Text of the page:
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can be removed by the authority of the Scriptures, it must remain an unanswerable objection. But I shall proceed to answer it, by bringing an equal number of passages where the word everlasting is applied to things and times, that have had, or must have, an end. As in the following passages: Gen. xvii. 7, 8.“ And I will establish my covenant between me and thee, and thy seed after thee, in their generations, for an everlasting covenant; to be a God unto thee, and to thy seed after thee. And I will give unto thee, and to thy seed after thee, the land wherein thou art a stranger, all the land of Canaan, for an ererlasting possession; and I will be their God.” Verse 13. “ He that is born in thy house, and bought with thy money, must needs be circumcised : and my covenant shall be in your flesh for an everlasting covenant."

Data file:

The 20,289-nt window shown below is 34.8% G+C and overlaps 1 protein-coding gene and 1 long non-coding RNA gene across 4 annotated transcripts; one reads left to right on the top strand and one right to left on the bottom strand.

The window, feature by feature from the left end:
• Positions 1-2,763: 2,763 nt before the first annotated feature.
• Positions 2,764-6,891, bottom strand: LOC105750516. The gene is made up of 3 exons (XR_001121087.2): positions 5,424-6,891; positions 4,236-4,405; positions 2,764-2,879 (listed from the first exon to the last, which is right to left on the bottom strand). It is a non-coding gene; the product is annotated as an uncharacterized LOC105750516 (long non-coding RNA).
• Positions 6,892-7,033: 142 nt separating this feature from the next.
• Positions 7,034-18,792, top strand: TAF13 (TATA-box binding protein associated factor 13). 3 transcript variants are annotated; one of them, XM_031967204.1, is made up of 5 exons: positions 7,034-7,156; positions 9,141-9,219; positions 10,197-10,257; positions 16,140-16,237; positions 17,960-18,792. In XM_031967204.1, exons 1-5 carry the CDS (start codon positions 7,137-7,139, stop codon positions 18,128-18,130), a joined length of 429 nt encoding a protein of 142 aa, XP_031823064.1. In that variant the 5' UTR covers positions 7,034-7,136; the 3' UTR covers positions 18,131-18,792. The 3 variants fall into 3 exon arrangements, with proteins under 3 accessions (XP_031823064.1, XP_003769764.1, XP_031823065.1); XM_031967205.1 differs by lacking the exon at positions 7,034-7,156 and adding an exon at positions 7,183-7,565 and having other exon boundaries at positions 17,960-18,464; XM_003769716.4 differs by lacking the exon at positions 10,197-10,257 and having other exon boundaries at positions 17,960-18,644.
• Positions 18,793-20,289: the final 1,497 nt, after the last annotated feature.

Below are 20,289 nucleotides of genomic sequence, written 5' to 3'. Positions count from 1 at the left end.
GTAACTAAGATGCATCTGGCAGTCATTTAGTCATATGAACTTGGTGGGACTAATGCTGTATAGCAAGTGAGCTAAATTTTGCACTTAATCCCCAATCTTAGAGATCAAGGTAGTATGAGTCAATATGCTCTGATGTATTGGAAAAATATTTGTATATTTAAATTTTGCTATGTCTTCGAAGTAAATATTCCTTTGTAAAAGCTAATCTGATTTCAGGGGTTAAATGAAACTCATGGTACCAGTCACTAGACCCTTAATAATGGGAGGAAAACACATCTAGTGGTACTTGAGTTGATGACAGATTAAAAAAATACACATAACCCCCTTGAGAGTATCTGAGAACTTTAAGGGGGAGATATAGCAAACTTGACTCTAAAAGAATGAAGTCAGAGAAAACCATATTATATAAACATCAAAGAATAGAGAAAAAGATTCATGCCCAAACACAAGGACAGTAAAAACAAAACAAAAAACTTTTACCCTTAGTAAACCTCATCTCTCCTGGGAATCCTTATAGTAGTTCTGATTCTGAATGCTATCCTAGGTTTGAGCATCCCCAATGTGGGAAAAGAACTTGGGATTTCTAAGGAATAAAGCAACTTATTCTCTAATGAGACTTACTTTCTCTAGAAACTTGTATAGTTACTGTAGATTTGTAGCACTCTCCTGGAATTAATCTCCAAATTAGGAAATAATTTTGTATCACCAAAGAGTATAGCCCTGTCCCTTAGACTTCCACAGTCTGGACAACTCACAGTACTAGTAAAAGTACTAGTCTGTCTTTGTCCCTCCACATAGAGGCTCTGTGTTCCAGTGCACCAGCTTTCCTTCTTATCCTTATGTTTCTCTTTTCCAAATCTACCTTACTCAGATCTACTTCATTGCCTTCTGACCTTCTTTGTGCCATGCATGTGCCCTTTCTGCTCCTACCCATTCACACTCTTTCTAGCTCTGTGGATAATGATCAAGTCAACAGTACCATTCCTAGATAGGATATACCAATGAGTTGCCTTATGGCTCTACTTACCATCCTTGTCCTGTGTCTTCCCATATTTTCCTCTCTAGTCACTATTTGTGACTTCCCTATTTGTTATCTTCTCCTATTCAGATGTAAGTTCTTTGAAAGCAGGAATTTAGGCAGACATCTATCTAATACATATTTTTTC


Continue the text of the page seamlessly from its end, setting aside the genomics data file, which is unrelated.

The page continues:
Here note that the land of Canaan is called an everlasting possession; and the covena circumcision in the flesh, an ererlasting covenant, though it is certain that the land of Canaan, as well as the other parts of the earth must be dissolved or melted, in the general conflagration; and circumcision is now declared null and void by the Holy Ghost; and the ceremony cannot endure to endless ages.

Of the same kind are the following passages: Gen. xlviii 3, 4. “And Jacob said unto Joseph, God Almighty appeared to me at Luz, in the land of Canaan, and blessed me : and said unto me, behold, I will make thee fruitful, and multiply thee, and will make of thee a multitude of people ; and will give this land to thy seed after thee, for an everlasting possession." And